Tandem Nursing: The Challenges and the Rewards
Nursing a baby is one of motherhood's greatest joys, but as most moms would agree, it requires dedication and encouragement. Tandem nursing (breastfeeding siblings) needs these elements many times over. It requires devotion and support on a daily, sometimes even an hourly, basis. While its rewards are wonderful, it can be one of the toughest parenting decisions a mother will ever make.
Nursing two is often tiring and stressful - especially when the children want to nurse at the same time. "As soon as I would sit down to nurse my newborn, my toddler would come running for my other breast," sighs a mother of four. "On the good days, it was cute, but on the bad days it was exasperating." Many toddlers want to nurse simultaneously for emotional reassurance while others do it simply because a newborn's frequent feedings remind them of it so often. Still others show a marked increase in their interest because after months of a diminished, even meager milk supply, mother has an abundance. Whatever the reason, it takes a great deal of understanding and patience on the mother's part.
Despite the sincere reasons behind tandem nursing, many dedicated mothers find themselves feeling overwhelmed. "Nursing two was one of the hardest things I have done as a mother," admits one mom. "It was also one of the most rewarding," she adds. But this mom just took it in stride: "I tandem nursed three different times and didn't find it, in and of itself, overwhelming. I think having two young children is always overwhelming; nursing at least provides one more tool to satisfy their needs. And if the older one is nursing, you certainly know where she is!"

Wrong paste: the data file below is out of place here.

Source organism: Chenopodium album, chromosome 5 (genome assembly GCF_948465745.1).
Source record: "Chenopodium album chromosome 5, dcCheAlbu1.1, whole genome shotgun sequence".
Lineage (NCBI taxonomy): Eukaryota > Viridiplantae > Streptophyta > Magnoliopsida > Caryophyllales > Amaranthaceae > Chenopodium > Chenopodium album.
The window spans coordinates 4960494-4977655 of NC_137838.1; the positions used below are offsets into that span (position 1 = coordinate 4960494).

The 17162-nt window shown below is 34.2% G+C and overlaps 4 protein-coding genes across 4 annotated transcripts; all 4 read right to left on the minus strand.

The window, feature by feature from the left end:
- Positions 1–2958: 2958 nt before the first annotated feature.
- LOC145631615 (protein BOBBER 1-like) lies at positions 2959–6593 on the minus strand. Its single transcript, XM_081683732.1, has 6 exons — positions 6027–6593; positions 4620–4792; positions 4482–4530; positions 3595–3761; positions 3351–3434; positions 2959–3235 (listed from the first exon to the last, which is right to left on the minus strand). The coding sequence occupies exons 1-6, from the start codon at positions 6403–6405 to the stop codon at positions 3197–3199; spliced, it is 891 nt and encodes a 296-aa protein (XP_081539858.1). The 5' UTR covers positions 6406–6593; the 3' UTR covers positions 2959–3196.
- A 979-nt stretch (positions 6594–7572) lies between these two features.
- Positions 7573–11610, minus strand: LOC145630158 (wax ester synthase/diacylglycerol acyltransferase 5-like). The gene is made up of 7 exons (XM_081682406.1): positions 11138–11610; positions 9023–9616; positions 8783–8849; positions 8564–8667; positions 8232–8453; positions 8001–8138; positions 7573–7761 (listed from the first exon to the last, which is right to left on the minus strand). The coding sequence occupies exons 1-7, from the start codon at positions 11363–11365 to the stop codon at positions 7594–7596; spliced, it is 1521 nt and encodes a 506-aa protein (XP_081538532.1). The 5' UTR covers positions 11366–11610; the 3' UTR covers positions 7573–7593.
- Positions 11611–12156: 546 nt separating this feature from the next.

The reasons women choose to tandem nurse vary from mother to mother, but they tend to focus on three overlapping ideals.
An easier transition
"Bringing a baby into a family makes changes for everyone," says a mother of three, "and it can be especially difficult for older siblings, who may feel jealous or insecure. By continuing to nurse my toddler," she adds, "I could help her feel close and loved." Another mother of four who tandem nursed for two years agrees: "By nursing my 18-month-old son, I felt connected to him and his new sister. There was no feeling of pushing him out of the nest." Young children can find a new baby threatening, and typically will struggle with sharing mama, her love, and her time. By maintaining the close nursing relationship, the toddler will likely feel more nurtured and comforted as he adapts to his new sibling.
Closeness of siblings
"I chose to tandem nurse," explains one mother, "because of the bond I knew it would create between my children. I would watch their eyes looking at each other and their fingers touching. It was beautiful." A mother who nursed her newborn and her two-and-a-half-year-old daughter remembers, "I was overwhelmed by the beauty of those two faces gazing up at me with such peace and pleasure. My toddler would reach out and stroke my son, and it brought tears to my eyes. How could sharing something like this not bond them together?"
No abrupt or premature weaning
Perhaps the most compelling reason women choose to tandem nurse is to avoid having to wean a child before he/she is ready. Any mother who has nursed past one year has already learned to recognize the need in her child to keep breastfeeding and probably is aware of the psychological damages an unwanted, premature weaning can cause. Ending an active nursing relationship just before the arrival of a new baby can be particularly stressful or upsetting to a child. As one mother explains, "I felt I just had not given my son a good enough start when his sister came along. He still needed that special time with me." Another echoes her feelings. "My daughter had a hard time accepting her new brother. I just couldn't imagine adding to her struggle by taking away one of the things that brought her the most comfort and security. It seemed heartless."